Up around Mackay they’ve got a saying: “There’s no use being green if you’re in the red.” Life-long sugarcane farmer Tony Bugeja agrees.
That’s why, for the past six years, Tony’s been involved in Project Catalyst — a partnership between industry and World Wildlife Fund Australia which aims to reduce the environmental impact of sugar farming on the Great Barrier Reef. “In the beginning, I’ve got to admit, I was a little bit nervous,” Tony said.
But it didn’t take Tony long to discover that farmers and conservationists had more in common than not. “The more involved I got in Project Catalyst the more I realised that working together to achieve change is better than being in conflict with each other and our environment,” he said.
“Farming practices that improve water quality can generate good economic return. It’s a simple equation — if we harm our water, we lose money. We simply can’t afford not to work sustainably.
“But it’s not just about keeping our own farm going. What we do has impact further down the ecosystem.
“The Great Barrier Reef faces numerous threats. Sadly, pollution from farms is a major one. So the need to innovate and minimise our impact has never been greater,” he said.

By any measure, Project Catalyst is a success: from the original 15 sugarcane farmers (of which Tony was one), the initiative has grown to 78 farmers, improving the quality of an estimated 100 billion litres of water – an amount equivalent to filling 40,000 Olympic sized swimming pools. Moreover, the Coca-Cola Foundation has invested over $3.25 million in the last six years.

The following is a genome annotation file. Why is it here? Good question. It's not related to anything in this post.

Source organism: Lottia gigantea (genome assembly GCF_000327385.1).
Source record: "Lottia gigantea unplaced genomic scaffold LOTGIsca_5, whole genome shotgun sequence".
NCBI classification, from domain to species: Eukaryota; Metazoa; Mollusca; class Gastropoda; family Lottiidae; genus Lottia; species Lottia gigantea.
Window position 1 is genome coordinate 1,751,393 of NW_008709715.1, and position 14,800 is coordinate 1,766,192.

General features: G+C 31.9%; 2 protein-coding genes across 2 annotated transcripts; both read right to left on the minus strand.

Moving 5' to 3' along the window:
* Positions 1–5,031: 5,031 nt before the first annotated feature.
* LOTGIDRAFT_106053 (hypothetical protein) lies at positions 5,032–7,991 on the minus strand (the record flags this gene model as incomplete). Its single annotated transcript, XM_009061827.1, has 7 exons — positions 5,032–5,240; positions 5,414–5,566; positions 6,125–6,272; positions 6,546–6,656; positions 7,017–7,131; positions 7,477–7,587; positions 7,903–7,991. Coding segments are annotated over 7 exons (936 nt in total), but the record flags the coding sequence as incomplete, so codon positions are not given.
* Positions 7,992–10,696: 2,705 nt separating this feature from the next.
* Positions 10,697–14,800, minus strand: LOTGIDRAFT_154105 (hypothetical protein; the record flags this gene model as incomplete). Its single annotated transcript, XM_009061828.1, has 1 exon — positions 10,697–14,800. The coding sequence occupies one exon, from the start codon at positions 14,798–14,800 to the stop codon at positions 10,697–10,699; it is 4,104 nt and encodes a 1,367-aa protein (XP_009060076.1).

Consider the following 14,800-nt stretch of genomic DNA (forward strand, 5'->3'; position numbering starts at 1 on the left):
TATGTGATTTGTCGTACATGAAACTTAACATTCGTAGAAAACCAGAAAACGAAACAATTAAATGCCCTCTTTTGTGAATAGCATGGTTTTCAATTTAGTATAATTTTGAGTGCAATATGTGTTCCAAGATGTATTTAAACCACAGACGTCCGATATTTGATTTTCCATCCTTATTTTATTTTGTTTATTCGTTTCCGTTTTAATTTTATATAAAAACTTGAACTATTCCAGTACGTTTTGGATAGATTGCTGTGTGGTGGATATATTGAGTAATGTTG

For Tony, one of the most valuable elements of the project is having the opportunity to share expertise and ideas with the farmers, economists and agronomists involved. “Innovation and collaboration go hand in hand. So I’m always looking to challenge my own thinking and learn from others,” he said.

Project Catalyst
Tony Bugeja, championing sustainable farming. Photograph taken on his sugar cane farm, courtesy of Reef Catchments.

With the financial and technical support of Project Catalyst, Tony is exploring more sustainable farming practices. Over the last three years, he’s applied filter press and fly ash by-product, as well as various rates of nitrogen to his paddocks, while monitoring organic carbon levels in the soil. New farming practices like these, will continue to improve the quality of water flowing into the reef. 
Ultimately, Tony wants to do for his son, Mark, what his father did for him: hand down a better farm than the one he started with.
“My son Mark loves farming. He’s the next generation coming in. I wouldn’t be doing what I’m doing now if it wasn’t for Mark. I’m 62. I want to leave the place in a better position than when I took it over,” Tony said.